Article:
New RPi image available for testing

Hey folks!

There’s been a lot of good feedback on the Hackster article with the RPi Touchscreen setup (

As this project had been received that well, I decided to put some more efforts into it and I’m happy to announce a first test release for it.

Here’s the brand new Raspberry Pi image for nymea. But it doesn’t only support nymea as the previous RPi images, but it comes with nymea:app in kiosk mode, preinstalled and ready to go out of the box.

Nymea:app also received a bunch of updates for this to happen. Check out the new “Network setup” and “System update” sections in Box settings. Thanks to those, ideally you would not need to touch the command line on your Raspberry Pi any more at all. Everything can be done from the UI.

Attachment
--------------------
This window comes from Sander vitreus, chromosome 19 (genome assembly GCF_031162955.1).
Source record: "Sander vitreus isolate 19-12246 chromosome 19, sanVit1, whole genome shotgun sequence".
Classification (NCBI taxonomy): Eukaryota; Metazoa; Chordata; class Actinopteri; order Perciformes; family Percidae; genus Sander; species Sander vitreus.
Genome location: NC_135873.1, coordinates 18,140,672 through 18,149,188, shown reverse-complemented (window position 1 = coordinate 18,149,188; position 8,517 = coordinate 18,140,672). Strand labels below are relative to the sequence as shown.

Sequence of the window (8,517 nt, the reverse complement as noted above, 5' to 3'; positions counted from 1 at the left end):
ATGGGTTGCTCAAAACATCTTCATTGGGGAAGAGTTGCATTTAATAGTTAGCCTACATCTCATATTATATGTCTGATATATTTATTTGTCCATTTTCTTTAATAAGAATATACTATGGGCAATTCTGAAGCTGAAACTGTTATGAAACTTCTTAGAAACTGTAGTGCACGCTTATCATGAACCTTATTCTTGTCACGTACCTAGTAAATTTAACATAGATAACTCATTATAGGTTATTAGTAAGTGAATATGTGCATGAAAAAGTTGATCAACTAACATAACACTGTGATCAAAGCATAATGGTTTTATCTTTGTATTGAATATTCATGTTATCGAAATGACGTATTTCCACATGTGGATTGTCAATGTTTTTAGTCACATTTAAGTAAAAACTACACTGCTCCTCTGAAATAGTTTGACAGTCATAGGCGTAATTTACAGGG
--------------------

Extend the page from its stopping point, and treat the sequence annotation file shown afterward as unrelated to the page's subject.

Note, this image contains tech preview stuff atm. That, is, it follows our “landing-silo” aka “testing” track. When all the requirements have made it into the stable release I plan to release this image as the new official nymea image. So take the chance to try it out and give me feedback!

There is one known issue so far: At the very first boot the app seems to be struggling to connect to the nymea:core. I’ll look into that before the final release. If you happen to run into that, reboot it once more and it should work.

Enough yadda yadda, get me the image, right? Heh, here it is:

It should work on all Raspberry Pi models 2 and 3. That is, also the Raspberry Pi 3B+.

Have fun and don’t forget to provide feedback how it went!

1 Like

It is awesome!

nymea:app didn’t connect to nymea:core (tried 3 reboots just to be sure).